June 20, 2003

Gay zen

It was a Friday night, and Adrian and I were on our way to Jethro’s birthday party. For reason’s best known to Jethro, he lives in a neighbourhood that is, well, not close.

Which is great, because half the fun is getting there, and we had the neurological equivalent of one hand tied behind our backs. Well, not literally, of course, because we were driving, and that would have made this article, and our trip, tragically short.

But the monkeys had just reached for the nitrous valve, and the ventilation in the barrel was not great. Things were looking good -- when they were in focus. In fact, Hunter S. Thompson would have been proud. Fear and loathing in Johannesburg. OK, perhaps trepidation and mild distaste in Edenvale. Close enough.

Which we weren’t. We took a wrong turn. (Actually, I should point out that we took this wrong turn about 12 years ago, and have been merrily traipsing down the back alleys of life ever since.) But on this particular evening, we took a wrong turn, courtesy of the Johannesburg Highway Authority. At least, I think that it was Johannesburg. Memory, thankfully, does not allow recollection of exactly which off ramp provided us with a delightful detour, and some might argue that just leaving our familiar neighbourhood was the first and most important wrong turn of all. In fact, I think we did.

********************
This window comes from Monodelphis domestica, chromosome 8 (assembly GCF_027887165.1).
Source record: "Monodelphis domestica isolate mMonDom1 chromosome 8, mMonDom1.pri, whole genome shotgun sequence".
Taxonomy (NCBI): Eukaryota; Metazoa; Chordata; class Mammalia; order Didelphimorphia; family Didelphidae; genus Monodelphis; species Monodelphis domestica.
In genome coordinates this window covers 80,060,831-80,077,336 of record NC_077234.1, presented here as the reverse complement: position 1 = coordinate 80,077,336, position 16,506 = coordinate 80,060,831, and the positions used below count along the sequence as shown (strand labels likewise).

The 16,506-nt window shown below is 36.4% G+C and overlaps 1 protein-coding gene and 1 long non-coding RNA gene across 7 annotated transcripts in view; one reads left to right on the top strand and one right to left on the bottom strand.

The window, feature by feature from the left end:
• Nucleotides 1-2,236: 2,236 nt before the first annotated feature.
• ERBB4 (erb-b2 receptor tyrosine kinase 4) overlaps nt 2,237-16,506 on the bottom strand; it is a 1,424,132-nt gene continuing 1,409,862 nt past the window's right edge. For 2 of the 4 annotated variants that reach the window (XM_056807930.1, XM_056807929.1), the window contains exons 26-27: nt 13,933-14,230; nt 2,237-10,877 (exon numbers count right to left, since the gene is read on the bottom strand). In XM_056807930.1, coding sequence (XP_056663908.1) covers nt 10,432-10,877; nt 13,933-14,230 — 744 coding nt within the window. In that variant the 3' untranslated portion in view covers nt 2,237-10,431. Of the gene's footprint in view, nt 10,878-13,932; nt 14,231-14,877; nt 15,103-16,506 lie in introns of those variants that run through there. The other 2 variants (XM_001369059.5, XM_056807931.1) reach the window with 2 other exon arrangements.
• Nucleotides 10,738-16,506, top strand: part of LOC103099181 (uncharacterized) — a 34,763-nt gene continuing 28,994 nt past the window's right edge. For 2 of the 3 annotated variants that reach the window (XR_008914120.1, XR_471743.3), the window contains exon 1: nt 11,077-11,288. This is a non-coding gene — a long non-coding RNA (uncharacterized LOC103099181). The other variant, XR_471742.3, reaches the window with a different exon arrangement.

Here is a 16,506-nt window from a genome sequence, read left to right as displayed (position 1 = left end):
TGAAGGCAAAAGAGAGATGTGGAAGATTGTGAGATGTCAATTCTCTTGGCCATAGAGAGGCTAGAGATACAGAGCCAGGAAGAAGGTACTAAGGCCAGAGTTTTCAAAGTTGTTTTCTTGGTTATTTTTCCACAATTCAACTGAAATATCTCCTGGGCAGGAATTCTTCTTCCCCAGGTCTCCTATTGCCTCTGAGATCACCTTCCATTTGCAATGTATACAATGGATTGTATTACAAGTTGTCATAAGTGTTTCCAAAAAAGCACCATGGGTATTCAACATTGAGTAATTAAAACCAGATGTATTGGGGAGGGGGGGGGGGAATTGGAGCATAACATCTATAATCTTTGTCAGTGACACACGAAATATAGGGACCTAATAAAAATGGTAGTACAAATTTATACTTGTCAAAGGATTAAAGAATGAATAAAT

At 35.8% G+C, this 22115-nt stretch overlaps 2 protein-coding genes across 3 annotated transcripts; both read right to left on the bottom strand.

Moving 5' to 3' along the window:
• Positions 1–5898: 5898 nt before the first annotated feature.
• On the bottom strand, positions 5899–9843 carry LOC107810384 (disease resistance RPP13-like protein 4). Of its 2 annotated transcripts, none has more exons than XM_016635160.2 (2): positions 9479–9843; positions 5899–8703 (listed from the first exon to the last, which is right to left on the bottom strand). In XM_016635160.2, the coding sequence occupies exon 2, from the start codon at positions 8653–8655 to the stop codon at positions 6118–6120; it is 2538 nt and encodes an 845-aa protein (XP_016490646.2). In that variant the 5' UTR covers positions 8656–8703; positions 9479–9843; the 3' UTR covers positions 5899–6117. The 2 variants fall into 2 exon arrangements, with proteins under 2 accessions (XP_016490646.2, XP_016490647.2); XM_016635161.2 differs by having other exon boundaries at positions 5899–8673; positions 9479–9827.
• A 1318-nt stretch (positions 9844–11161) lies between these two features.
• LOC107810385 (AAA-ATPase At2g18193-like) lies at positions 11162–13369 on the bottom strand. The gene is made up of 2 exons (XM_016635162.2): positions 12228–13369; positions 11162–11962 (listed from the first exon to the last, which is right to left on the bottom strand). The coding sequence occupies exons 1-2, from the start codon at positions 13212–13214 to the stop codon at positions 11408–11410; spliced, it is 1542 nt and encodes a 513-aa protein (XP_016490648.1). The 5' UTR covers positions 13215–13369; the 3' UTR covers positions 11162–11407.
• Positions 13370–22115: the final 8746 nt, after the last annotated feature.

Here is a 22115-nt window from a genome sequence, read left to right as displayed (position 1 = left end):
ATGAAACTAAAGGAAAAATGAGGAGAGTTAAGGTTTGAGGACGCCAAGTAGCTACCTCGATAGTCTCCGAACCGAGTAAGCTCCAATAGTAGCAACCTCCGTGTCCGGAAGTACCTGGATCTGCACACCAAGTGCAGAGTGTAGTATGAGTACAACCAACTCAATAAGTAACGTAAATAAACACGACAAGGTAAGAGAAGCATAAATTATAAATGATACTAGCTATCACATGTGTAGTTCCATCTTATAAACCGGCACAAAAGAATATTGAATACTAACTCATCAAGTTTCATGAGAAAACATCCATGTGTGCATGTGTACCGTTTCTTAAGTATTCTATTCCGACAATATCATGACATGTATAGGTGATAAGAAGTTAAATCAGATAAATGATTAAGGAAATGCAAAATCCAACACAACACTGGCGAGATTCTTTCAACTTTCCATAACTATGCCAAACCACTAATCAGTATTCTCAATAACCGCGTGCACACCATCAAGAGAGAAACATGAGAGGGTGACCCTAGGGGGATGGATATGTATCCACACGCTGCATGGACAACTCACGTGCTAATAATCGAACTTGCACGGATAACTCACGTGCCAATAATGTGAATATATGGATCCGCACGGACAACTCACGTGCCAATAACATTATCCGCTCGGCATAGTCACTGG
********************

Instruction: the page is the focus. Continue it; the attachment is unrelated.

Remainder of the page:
But by then it was too late, we were on the road, the lights were streaming past us, and I’m pretty sure the car was moving.

“It’s only illegal if you get caught,” I said to the car in general, and Adrian in particular, and he proceeded to place us bodily, and at right angles, to the path of oncoming traffic.

Some small part of my mind began to turn up the valve on the nitrous. I mused gently, in the face of certain death, how wide the road was, and how slowly we seemed to be moving.

The G-forces took hold as we completed the U-turn, and swung back merrily on our way, determined this time to not do that again.

Well, at least not that far away from home. Because we were navigating by the drag-honoured force of gay Zen. And after unanimously deciding that while straight Zen was white, gay Zen was mauve. And it was not a reliable force in Kempton Park, where you are extremely likely, after briefly turning your back (or that of some local boy’s), to find your Zen’s chassis dropped, its delicate bodywork spray painted, and its windows tinted.

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